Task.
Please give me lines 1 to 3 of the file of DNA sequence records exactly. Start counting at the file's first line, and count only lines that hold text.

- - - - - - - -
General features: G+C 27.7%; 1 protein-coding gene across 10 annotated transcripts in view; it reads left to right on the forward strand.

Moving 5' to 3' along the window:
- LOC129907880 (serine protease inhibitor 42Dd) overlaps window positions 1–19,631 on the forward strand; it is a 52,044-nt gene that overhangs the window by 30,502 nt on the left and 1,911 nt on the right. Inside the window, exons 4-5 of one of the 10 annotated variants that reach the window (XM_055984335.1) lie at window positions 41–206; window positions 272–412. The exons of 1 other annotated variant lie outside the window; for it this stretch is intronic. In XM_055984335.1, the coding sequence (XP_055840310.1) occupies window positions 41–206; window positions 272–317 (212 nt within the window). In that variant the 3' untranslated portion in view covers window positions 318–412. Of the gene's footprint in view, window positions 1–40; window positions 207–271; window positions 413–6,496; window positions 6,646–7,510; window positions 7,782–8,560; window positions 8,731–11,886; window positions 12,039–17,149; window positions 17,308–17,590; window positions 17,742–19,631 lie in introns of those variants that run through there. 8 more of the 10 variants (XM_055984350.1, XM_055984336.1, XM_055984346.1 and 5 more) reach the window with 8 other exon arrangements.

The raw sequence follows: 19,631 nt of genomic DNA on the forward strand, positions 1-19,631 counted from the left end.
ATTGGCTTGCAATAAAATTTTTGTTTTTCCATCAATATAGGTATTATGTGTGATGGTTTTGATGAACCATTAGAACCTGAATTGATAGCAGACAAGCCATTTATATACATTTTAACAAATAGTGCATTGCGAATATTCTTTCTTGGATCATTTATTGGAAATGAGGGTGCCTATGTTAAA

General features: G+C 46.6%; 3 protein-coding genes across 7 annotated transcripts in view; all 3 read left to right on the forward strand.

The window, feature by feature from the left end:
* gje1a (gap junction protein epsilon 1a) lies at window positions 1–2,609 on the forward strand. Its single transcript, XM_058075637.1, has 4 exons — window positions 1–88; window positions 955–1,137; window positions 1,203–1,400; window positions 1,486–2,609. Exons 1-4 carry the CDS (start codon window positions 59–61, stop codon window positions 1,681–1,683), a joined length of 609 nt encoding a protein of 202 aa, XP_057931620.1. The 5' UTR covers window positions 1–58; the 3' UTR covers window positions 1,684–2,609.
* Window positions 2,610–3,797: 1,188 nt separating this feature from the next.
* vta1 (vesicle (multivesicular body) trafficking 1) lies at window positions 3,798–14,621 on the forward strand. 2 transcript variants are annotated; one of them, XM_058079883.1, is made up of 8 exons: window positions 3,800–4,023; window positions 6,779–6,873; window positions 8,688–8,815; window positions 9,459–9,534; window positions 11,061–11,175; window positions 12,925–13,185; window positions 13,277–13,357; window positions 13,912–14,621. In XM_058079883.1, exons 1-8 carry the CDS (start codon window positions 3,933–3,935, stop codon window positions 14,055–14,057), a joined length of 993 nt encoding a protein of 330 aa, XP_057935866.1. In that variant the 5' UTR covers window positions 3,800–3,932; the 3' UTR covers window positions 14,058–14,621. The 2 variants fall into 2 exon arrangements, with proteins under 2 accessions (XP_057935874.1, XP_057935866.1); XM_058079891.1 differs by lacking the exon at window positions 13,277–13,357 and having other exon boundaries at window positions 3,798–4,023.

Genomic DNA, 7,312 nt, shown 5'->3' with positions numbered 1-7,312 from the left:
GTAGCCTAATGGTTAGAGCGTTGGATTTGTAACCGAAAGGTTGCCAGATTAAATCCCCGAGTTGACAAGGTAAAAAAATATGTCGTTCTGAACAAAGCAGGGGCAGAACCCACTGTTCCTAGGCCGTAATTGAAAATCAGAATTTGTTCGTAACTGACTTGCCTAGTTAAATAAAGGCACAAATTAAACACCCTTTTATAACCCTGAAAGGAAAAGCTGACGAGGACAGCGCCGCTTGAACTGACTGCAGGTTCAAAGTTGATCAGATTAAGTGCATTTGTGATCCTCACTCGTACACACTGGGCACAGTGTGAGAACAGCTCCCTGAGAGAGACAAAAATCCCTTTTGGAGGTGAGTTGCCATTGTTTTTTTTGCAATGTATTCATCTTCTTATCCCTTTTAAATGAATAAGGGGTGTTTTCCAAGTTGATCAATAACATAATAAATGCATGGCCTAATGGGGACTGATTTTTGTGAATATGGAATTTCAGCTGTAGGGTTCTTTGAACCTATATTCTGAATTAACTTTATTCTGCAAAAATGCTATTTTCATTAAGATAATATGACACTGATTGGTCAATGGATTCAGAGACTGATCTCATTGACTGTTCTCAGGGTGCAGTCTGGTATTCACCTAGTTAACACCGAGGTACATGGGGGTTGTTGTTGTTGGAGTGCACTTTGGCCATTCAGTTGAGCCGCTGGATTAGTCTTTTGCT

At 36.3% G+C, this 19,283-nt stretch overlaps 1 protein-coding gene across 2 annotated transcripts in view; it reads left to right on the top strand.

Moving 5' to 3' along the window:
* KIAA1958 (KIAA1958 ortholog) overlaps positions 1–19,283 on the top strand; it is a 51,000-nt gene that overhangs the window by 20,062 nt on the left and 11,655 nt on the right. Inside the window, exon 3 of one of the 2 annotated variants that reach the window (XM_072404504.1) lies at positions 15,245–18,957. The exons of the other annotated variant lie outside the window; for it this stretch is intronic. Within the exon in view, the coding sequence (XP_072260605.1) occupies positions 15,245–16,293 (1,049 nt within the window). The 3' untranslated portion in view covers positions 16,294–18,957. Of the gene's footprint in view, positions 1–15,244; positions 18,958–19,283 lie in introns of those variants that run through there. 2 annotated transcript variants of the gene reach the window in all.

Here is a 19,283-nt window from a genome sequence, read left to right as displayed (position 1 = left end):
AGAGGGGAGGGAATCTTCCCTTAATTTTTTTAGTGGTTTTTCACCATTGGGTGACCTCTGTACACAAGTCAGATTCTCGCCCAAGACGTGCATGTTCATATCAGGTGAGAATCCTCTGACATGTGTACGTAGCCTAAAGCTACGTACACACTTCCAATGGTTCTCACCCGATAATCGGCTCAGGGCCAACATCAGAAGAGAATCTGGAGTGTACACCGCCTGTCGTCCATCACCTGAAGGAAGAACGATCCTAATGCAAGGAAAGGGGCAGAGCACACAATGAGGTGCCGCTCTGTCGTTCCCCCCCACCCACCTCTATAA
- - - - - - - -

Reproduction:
General features: G+C 27.7%; 1 protein-coding gene across 10 annotated transcripts in view; it reads left to right on the forward strand.

Moving 5' to 3' along the window:
- LOC129907880 (serine protease inhibitor 42Dd) overlaps window positions 1–19,631 on the forward strand; it is a 52,044-nt gene that overhangs the window by 30,502 nt on the left and 1,911 nt on the right. Inside the window, exons 4-5 of one of the 10 annotated variants that reach the window (XM_055984335.1) lie at window positions 41–206; window positions 272–412. The exons of 1 other annotated variant lie outside the window; for it this stretch is intronic. In XM_055984335.1, the coding sequence (XP_055840310.1) occupies window positions 41–206; window positions 272–317 (212 nt within the window). In that variant the 3' untranslated portion in view covers window positions 318–412. Of the gene's footprint in view, window positions 1–40; window positions 207–271; window positions 413–6,496; window positions 6,646–7,510; window positions 7,782–8,560; window positions 8,731–11,886; window positions 12,039–17,149; window positions 17,308–17,590; window positions 17,742–19,631 lie in introns of those variants that run through there. 8 more of the 10 variants (XM_055984350.1, XM_055984336.1, XM_055984346.1 and 5 more) reach the window with 8 other exon arrangements.